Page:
Rick Weinzierl (217-333-6651; email@example.com)
Low Seed Count in Many Apple Varieties
Over the last few days I have been cutting apple fruitlets from Reds, Goldens, Gala, Fuji, Honey Crisp, and Liberty to determine seed set. Almost all of the fruits that I cut had at least one empty seed cavity and some had as many as four empty seed cavities. Seeds are the major source of such hormones as auxins, gibberellins, and cytokinins. These hormones are necessary for the initiation of cell division and progression of cell enlargement. They are also important stimulants of color formation. Studies on strawberry showed that when the 'seeds' are removed while the fruit is still young, the fruit stopped growing and was misshaped. However, when strawberry fruits that have their seeds removed were coated with a lanoline paste containing auxin, the fruits grew normally and developed red color. This data clearly demonstrate the important role of the seed in fruit growth and development. The apple seed provides a healthy dose of these hormones which allow the fruit to grow normally. Fruits that are missing any number of their seeds are likely to be affected. The effect can be minimal if the fruit is missing one or two seeds, but fruits that are missing more than two seeds will likely be misshaped (lopsided), have poor color, and in severe cases may drop off the tree. In some crops fruits will develop normally even without seeds. Fruits that develop without seeds are called parthenocarpic. The pollination process stimulates the synthesis of these hormones and the growth of the fruit, even if the seed does not set. It has been reported that an extract from apple seeds stimulates parthenocarpy in tomato fruits. Other studies suggested that some fruits will develop parthenocarpic even when a pollen of a different species lands on the stigma. In apples, however, good seed set is required for optimum fruit growth. Fruit color and storage potential will likely be affected by low seed count. There is very little you can do to reverse the process. Your only option is to hand thin smaller and misshaped fruits or sort them out after harvest.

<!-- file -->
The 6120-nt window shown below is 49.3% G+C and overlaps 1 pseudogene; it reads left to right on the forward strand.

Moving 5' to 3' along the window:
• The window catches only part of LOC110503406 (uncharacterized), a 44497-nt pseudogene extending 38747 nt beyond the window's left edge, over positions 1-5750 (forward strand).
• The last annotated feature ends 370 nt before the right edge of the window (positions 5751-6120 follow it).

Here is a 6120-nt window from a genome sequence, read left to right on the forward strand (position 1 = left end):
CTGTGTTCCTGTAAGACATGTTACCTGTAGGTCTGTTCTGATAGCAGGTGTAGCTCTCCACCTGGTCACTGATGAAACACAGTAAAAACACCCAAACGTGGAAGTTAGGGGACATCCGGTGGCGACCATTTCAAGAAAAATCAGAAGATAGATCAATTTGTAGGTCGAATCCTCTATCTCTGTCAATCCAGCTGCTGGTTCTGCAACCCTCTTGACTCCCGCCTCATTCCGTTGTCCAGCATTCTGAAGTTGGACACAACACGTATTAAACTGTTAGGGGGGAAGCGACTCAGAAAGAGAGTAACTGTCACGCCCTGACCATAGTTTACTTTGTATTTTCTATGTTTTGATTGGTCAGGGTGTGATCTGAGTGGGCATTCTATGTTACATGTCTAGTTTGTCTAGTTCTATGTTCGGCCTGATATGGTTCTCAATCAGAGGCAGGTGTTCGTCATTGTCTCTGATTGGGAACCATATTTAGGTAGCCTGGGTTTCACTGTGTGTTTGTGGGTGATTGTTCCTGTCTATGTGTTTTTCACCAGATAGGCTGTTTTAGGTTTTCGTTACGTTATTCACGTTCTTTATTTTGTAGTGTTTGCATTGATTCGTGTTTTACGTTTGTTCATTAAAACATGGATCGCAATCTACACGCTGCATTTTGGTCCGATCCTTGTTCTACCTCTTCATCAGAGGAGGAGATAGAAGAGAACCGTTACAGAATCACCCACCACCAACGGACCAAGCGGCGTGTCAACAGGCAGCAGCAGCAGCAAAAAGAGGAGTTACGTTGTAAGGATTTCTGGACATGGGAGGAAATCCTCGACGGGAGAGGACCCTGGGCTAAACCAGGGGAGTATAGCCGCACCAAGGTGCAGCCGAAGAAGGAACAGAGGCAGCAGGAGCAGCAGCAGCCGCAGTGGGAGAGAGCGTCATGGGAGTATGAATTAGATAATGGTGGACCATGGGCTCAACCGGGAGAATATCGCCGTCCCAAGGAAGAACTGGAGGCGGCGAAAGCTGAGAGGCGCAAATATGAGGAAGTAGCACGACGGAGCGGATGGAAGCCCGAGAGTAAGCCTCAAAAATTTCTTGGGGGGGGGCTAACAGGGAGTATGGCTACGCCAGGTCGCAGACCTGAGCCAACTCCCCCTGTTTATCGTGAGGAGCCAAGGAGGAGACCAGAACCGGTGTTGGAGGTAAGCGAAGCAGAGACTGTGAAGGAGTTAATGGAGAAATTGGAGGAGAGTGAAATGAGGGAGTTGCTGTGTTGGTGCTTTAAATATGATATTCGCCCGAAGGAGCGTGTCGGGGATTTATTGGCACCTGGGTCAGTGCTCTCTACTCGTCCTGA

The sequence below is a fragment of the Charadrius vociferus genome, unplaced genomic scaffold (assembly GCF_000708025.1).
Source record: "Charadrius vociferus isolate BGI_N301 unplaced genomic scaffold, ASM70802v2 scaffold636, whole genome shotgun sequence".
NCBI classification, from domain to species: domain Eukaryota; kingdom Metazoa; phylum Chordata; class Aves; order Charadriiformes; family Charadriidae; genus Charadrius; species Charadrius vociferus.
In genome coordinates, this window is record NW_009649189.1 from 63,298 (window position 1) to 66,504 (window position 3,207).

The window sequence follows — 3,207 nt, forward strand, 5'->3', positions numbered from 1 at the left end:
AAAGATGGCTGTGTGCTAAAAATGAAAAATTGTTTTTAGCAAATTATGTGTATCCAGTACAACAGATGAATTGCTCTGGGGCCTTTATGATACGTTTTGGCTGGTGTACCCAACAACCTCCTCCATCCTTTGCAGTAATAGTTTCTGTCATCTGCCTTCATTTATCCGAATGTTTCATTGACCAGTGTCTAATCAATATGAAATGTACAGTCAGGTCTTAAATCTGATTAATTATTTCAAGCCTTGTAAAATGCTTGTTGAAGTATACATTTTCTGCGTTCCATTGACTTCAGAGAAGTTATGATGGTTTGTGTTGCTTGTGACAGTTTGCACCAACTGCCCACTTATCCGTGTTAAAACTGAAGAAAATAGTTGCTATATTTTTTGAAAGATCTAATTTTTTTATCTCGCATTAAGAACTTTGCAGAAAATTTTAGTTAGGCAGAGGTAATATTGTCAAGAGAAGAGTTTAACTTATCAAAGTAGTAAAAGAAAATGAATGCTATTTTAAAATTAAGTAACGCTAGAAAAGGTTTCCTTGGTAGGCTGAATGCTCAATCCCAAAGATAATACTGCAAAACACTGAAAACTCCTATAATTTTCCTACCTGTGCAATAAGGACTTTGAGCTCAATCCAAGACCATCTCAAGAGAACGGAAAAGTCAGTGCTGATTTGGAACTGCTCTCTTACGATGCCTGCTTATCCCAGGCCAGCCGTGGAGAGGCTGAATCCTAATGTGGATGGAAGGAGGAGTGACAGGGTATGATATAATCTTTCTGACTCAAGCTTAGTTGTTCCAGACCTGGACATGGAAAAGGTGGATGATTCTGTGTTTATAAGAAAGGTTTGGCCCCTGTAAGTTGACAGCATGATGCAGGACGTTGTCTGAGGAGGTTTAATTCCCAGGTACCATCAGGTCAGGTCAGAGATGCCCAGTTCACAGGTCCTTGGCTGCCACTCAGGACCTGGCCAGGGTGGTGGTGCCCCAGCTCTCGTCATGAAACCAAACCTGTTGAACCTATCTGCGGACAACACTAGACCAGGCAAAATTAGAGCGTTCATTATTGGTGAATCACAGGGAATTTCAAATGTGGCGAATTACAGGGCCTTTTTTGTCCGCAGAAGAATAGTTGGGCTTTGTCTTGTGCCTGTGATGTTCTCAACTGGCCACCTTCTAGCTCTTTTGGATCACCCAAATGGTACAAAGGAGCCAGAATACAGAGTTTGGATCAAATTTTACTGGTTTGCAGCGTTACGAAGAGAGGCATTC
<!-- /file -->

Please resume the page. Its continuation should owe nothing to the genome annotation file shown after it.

Promalin for Lateral Branching in New Trees
Use Promalin to enhance lateral branching and spur development in newly planted trees. Promalin at 0.5 to 1 pint per 5 gallons of water applied to young, non-bearing trees will stimulate branching. Promalin treatment can also stimulate a second whorl of branching on the central leader in two-year-old nonbearing trees. Apply Promalin directly to the area where branching is desired, but avoid drenching the tree so as not to inhibit flower bud formation for the next year. If you don't have Promalin, you can enhance lateral bud formation on young trees, especially whips, by bending them at the tip to a 90 degree angle. The tree must be straitened to a vertical position when the wood starts to harden in early to mid July.
Mosbah Kushad (217-244-5691; firstname.lastname@example.org)
Spotted and Striped Cucumber Beetles
Spotted cucumber beetle, Diabrotica undecimpuntata howardi Barber, and striped cucumber beetle, Acalymma vittata (Fabricius) are common pests of all cucurbits throughout the Midwest. The May 14 issue of Purdue University's Vegetable Crops Hotline included an article by Frankie Lam, noting that striped cucumber beetles were moving into fields during the previous week, and that infestations had increased markedly in a few days. The same thing has been happening in southern Illinois in recent days, and growers in the central and northern portions of the state are going to see the same phenomenon as cucurbit crops emerge from seed or are transplanted. Here';s a summary on cucumber beetle biology and management, taken from a soon-to-be published University of Illinois handbook on pest management for cucurbit crops.
Identification. Spotted cucumber beetles are about ¼-inch long, with yellow-green forewings ("wing covers") marked with 12 black spots. Striped cucumber beetles are similar in size with two black stripes that run the length of each forewing (the inner stripes of the left and right wings are adjacent when the beetles are at rest, so they appear to have 3 stripes, not 4). Western corn rootworm beetles resemble striped cucumber beetles, but the underside of the abdomen of the striped cucumber beetle is black, whereas the underside of the abdomen of the western corn rootworm is yellow. Larvae are whitish, ½- to ¾-inch long, with dark brown heads and 3 pairs of short legs on the thorax.